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TRIGONOMETRIC IDENTITIES. An identity is an equation that is true for all defined values of a variable. We are going to use the identities that we have already established and establish others to "prove" or verify other identities. Let's summarize the basic identities we have. - PowerPoint PPT Presentation

An identity is an equation that is true for all defined values of a variable.We are going to use the identities that we have already established and establish others to "prove" or verify other identities. Let's summarize the basic identities we have.

RECIPROCAL IDENTITIESQUOTIENT IDENTITIES

Lets look at the Fundamental Identity derived in Section 1.6Now to find the two more identities from this famous and oft used one.Divide all terms by cos2xcos2xcos2xcos2xWhat trig function is this squared?1What trig function is this squared?Divide all terms by sin2xsin2xsin2xsin2xWhat trig function is this squared?1What trig function is this squared?These three are sometimes called the Pythagorean Identities since the derivation of the fundamental theorem used the Pythagorean Theorem

All of the identities we learned are found on the back page of your book.You'll need to have these memorized or be able to derive them for this course.QUOTIENT IDENTITIESPYTHAGOREAN IDENTITIESRECIPROCAL IDENTITIES

One way to use identities is to simplify expressions involving trigonometric functions. Often a good strategy for doing this is to write all trig functions in terms of sines and cosines and then simplify. Lets see an example of this:substitute using each identitysimplify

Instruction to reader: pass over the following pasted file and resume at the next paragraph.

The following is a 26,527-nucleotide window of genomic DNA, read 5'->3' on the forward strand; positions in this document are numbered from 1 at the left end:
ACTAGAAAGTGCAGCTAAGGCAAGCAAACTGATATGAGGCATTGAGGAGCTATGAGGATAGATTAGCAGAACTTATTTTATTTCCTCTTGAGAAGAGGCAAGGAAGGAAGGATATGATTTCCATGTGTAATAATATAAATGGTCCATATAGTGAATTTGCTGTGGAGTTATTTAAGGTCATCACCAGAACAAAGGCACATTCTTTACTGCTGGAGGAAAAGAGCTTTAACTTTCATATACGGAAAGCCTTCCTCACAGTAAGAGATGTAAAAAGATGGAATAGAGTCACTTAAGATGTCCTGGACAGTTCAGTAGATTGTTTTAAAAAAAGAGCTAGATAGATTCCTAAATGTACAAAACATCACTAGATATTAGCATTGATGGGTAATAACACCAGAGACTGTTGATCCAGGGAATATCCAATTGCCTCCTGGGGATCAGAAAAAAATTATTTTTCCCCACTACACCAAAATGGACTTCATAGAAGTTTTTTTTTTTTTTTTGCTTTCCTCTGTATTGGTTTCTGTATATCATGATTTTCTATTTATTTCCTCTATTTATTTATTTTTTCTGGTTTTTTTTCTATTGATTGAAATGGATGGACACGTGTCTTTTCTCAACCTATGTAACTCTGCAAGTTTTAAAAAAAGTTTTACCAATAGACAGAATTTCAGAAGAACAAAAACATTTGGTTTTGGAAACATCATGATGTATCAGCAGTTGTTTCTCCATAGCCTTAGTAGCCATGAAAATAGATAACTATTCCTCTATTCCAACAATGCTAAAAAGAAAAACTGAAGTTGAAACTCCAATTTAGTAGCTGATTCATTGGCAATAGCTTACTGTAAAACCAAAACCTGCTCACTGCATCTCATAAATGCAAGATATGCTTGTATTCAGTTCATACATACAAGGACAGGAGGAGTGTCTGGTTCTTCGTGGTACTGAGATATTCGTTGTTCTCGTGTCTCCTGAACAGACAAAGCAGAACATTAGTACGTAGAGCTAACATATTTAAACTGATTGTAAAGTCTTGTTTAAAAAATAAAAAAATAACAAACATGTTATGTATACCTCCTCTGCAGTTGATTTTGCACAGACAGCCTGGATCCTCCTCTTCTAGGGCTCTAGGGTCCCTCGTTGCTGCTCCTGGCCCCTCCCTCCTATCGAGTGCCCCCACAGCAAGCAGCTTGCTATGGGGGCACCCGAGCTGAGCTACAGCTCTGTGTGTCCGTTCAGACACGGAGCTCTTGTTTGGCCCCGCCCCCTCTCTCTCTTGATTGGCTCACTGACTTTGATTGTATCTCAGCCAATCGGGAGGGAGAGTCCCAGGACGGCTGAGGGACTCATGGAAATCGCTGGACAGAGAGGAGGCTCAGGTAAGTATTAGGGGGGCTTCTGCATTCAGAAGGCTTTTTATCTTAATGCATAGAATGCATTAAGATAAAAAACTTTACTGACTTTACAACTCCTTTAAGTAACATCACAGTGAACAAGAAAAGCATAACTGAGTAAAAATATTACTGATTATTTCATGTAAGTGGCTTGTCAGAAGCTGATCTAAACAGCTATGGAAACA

Another way to use identities is to write one function in terms of another function. Lets see an example of this:This expression involves both sine and cosine. The Fundamental Identity makes a connection between sine and cosine so we can use that and solve for cosine squared and substitute.

We'd get csc by taking reciprocal of sinNow use the fundamental trig identitySub in the value of sine that you knowSolve this for cos When we square root, we need but determine that wed need the negative since we have an angle in Quad II where cosine values are negative.square root both sidesA third way to use identities is to find function values. Lets see an example of this:

We need to get tangent using fundamental identities.Simplify by inverting and multiplyingFinally you can find cotangent by taking the reciprocal of this answer.You can easily find sec by taking reciprocal of cos.This can be rationalizedThis can be rationalized

Now lets look at the unit circle to compare trig functions of positive vs. negative angles.Remember a negative angle means to go clockwise

Recall from College Algebra that if we put a negative in the function and get the original back it is an even function.

Recall from College Algebra that if we put a negative in the function and get the negative of the function back it is an odd function.

If a function is even, its reciprocal function will be also. If a function is odd its reciprocal will be also.EVEN-ODD PROPERTIESsin(- x ) = - sin x (odd) csc(- x ) = - csc x (odd)cos(- x) = cos x (even) sec(- x ) = sec x (even)tan(- x) = - tan x (odd) cot(- x ) = - cot x (odd)